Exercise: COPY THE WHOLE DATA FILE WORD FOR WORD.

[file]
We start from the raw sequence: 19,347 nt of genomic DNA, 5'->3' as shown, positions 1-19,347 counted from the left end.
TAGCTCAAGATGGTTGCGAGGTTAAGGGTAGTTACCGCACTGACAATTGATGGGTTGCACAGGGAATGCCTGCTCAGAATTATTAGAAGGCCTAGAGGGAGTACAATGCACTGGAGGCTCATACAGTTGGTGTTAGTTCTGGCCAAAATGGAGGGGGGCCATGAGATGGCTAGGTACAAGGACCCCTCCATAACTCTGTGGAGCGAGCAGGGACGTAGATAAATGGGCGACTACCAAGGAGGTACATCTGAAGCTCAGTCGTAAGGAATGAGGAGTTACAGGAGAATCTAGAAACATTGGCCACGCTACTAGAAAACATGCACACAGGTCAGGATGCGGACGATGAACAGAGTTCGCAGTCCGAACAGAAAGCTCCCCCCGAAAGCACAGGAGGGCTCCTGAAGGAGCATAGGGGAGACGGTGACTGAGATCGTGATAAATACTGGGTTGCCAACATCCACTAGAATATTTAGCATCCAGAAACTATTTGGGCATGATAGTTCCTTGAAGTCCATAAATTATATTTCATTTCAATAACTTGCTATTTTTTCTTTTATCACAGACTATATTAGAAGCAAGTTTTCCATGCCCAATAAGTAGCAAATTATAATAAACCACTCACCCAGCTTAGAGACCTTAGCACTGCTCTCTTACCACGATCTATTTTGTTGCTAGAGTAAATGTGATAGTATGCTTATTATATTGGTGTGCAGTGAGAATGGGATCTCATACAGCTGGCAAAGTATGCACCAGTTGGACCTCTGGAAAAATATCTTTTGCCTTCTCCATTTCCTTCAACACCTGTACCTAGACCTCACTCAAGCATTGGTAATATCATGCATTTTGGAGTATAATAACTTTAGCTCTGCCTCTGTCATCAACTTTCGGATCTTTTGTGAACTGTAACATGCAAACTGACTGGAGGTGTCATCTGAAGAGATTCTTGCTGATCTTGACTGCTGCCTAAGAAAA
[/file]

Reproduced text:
We start from the raw sequence: 19,347 nt of genomic DNA, 5'->3' as shown, positions 1-19,347 counted from the left end.
TAGCTCAAGATGGTTGCGAGGTTAAGGGTAGTTACCGCACTGACAATTGATGGGTTGCACAGGGAATGCCTGCTCAGAATTATTAGAAGGCCTAGAGGGAGTACAATGCACTGGAGGCTCATACAGTTGGTGTTAGTTCTGGCCAAAATGGAGGGGGGCCATGAGATGGCTAGGTACAAGGACCCCTCCATAACTCTGTGGAGCGAGCAGGGACGTAGATAAATGGGCGACTACCAAGGAGGTACATCTGAAGCTCAGTCGTAAGGAATGAGGAGTTACAGGAGAATCTAGAAACATTGGCCACGCTACTAGAAAACATGCACACAGGTCAGGATGCGGACGATGAACAGAGTTCGCAGTCCGAACAGAAAGCTCCCCCCGAAAGCACAGGAGGGCTCCTGAAGGAGCATAGGGGAGACGGTGACTGAGATCGTGATAAATACTGGGTTGCCAACATCCACTAGAATATTTAGCATCCAGAAACTATTTGGGCATGATAGTTCCTTGAAGTCCATAAATTATATTTCATTTCAATAACTTGCTATTTTTTCTTTTATCACAGACTATATTAGAAGCAAGTTTTCCATGCCCAATAAGTAGCAAATTATAATAAACCACTCACCCAGCTTAGAGACCTTAGCACTGCTCTCTTACCACGATCTATTTTGTTGCTAGAGTAAATGTGATAGTATGCTTATTATATTGGTGTGCAGTGAGAATGGGATCTCATACAGCTGGCAAAGTATGCACCAGTTGGACCTCTGGAAAAATATCTTTTGCCTTCTCCATTTCCTTCAACACCTGTACCTAGACCTCACTCAAGCATTGGTAATATCATGCATTTTGGAGTATAATAACTTTAGCTCTGCCTCTGTCATCAACTTTCGGATCTTTTGTGAACTGTAACATGCAAACTGACTGGAGGTGTCATCTGAAGAGATTCTTGCTGATCTTGACTGCTGCCTAAGAAAA